Incontinence Statistics in the U.S. – An Overview

Posted by Clark Love on Jan 31, 2017 12:40:10 PM

The consequence of incontinence extends far beyond embarrassment. Around 13 million people in the U.S. have been diagnosed with incontinence, according to the Agency for Healthcare Research and Quality. While older age increases the risk of this condition, there are a wide range of factors that can cause this problem in younger persons. Meanwhile, women are much more likely than men to experience incontinence, per the Centers for Disease Control.

Incontinance United States Statics Summary

Types and Causes of Incontinence

The five different types of incontinence are:

  • Stress incontinence – such as occurs with coughing, sneezing, and exercise.
  • Urge incontinence – experienced as sudden, involuntary bladder contraction prompting urination.
  • Mixed incontinence – combination of stress and urge incontinence.
  • Overflow incontinence – inability of bladder to fully empty, and due primarily to bladder obstruction.
  • Uncharacterized incontinence (g., due to cognitive impairment).

Physicians usually recommend urodynamic testing in order to determine the underlying cause, and decide upon the most appropriate course of action. Primary care providers may refer their patients to a urology specialist for receipt of a diagnosis and treatment plan. As of 2015, there were 11,703 urologists in urology practices across the U.S., according to the American Urologic Association.

The National Institute on Aging lists the most typical causes of incontinence as:

  1. Weak or overactive bladder muscles;
  2. Damage to nerves that control the bladder (g., MS or Parkinson’s disease);
  3. Disorders that make it difficult to access bathroom facilities in time

Common Treatment Methods

A doctor’s treatment recommendation typically follows review of urodynamic testing results. For elderly persons living at home, family or paid caregivers may need to undertake the following preventive measures:

  • Scheduled toileting (e., taking individual to bathroom every 2-4 hours);
  • Prompted voiding (e., suggesting periodic use of toilet, and/or checking underwear for wetness);
  • Limiting fluid intake in evening to avoid need to urinate during sleep hours;
  • Changing disposable absorbent products (g., incontinence diapers)

The urodynamics that impact the recommended treatment include assessing the functionality of the bladder sphincter. Depending upon the actual cause, pelvic muscle rehabilitation, behavioral strategies, surgery, and/or medications may be prescribed.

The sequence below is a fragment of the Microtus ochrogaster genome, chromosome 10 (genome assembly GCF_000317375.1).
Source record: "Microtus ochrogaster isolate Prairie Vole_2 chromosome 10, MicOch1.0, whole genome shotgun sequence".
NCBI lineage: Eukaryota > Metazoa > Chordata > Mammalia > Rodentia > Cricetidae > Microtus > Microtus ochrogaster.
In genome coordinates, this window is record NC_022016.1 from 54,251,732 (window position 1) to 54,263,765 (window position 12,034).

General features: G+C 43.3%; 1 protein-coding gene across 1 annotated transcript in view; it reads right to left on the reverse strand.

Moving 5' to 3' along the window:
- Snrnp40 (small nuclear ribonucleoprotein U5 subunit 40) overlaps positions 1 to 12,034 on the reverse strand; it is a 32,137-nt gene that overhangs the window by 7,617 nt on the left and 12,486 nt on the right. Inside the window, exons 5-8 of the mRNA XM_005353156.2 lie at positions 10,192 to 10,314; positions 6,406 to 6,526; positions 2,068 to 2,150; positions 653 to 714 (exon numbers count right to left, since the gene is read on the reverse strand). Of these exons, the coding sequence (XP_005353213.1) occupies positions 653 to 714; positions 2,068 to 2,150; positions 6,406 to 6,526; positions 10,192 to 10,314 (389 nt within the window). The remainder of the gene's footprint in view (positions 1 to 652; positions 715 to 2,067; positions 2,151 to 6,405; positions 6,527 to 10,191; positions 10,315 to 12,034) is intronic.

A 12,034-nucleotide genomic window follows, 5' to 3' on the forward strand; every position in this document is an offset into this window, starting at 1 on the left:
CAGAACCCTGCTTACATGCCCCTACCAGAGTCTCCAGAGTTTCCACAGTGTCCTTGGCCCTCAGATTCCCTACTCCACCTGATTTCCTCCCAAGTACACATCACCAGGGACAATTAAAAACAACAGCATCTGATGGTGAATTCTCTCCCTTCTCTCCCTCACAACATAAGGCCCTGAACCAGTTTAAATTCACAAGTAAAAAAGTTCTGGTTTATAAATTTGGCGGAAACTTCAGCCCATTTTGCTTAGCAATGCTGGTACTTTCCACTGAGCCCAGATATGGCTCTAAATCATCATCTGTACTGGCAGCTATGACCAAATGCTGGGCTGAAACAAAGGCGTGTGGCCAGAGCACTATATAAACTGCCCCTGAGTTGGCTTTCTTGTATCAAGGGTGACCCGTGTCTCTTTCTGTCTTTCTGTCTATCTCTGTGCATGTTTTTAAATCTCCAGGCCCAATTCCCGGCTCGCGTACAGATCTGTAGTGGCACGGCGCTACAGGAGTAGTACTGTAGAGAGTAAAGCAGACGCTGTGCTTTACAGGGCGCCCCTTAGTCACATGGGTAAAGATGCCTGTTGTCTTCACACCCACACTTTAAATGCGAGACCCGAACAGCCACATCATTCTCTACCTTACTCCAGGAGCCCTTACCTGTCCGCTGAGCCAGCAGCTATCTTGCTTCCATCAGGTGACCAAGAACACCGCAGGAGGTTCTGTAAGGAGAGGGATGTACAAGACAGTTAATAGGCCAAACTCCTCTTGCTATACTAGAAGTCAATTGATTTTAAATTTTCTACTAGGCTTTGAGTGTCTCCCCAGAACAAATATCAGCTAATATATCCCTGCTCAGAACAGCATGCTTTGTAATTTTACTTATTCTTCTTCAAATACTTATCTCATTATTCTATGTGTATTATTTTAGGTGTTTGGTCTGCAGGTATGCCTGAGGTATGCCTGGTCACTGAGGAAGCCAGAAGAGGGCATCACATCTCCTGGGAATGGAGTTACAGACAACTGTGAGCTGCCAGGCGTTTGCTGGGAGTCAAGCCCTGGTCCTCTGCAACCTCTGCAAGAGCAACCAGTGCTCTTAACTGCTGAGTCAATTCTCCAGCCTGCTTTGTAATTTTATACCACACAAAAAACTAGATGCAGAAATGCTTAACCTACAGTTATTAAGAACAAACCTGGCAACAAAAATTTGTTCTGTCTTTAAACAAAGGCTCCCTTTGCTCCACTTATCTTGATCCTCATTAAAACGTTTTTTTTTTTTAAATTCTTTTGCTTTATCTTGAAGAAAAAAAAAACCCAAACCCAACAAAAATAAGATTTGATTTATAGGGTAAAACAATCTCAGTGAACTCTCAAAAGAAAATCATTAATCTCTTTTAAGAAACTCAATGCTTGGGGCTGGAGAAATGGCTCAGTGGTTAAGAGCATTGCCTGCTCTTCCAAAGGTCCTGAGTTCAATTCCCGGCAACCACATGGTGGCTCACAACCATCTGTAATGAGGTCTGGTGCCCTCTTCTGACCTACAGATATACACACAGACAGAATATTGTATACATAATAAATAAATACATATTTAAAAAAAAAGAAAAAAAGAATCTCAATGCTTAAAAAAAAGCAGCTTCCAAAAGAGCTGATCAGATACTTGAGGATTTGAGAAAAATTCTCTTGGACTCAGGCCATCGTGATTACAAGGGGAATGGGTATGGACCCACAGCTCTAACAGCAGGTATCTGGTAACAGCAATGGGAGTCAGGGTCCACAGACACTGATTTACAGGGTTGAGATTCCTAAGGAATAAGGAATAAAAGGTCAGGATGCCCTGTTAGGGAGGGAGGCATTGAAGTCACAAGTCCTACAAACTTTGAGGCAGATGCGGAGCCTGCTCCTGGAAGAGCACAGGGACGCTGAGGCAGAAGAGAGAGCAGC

Improving pelvic muscle tone may be attempted through the use of: 1) Kegel exercises; 2) vaginal weight training; and 3) pelvic floor electrical stimulation.

Female Incontinence – Statistics and Causes

One possible hysterectomy complication is bladder prolapse, which can lead to episodic incontinence. An article in Female Pelvic Medicine and Reconstructive Surgery reports an overall incontinence prevalence of 16 percent among adult women. However, the authors—Wu et al—found a 50 percent prevalence in women diagnosed with a noncancerous gynecological condition. This percent was increased for women who had survived cervical, endometrial, or other uterine cancer.

On the other hand, Wu et al also noted that less than 50 percent of women experiencing incontinence divulge their symptoms to their healthcare providers.

Male Incontinence – Statistics and Causes

Prostate surgery to remove a carcinoma can predispose men to urge incontinence, but dramatically increases cancer survival rate. Urge incontinence occurs in 40-80 percent of post-prostate surgery patients, according to a research article in Urology. However, even an enlarged benign prostate can press against the bladder, resulting in incontinence.

Unlike the spike in prevalence that occurs in women around the time of menopause, male incontinence prevalence tends in aging to rise more steadily. The authors of the Urology article also state that bladder outlet obstruction is a usual causal factor in men who experience urge incontinence.

Why Prevention/Treatment is Crucial

Incontinence can lead to a reduction in normal fitness activities—which can lead to injuries, lower quality of life, and depression. Therefore, prevention and treatment are necessary!

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Topics: urodynamics, urinariy incontinence, incontinence

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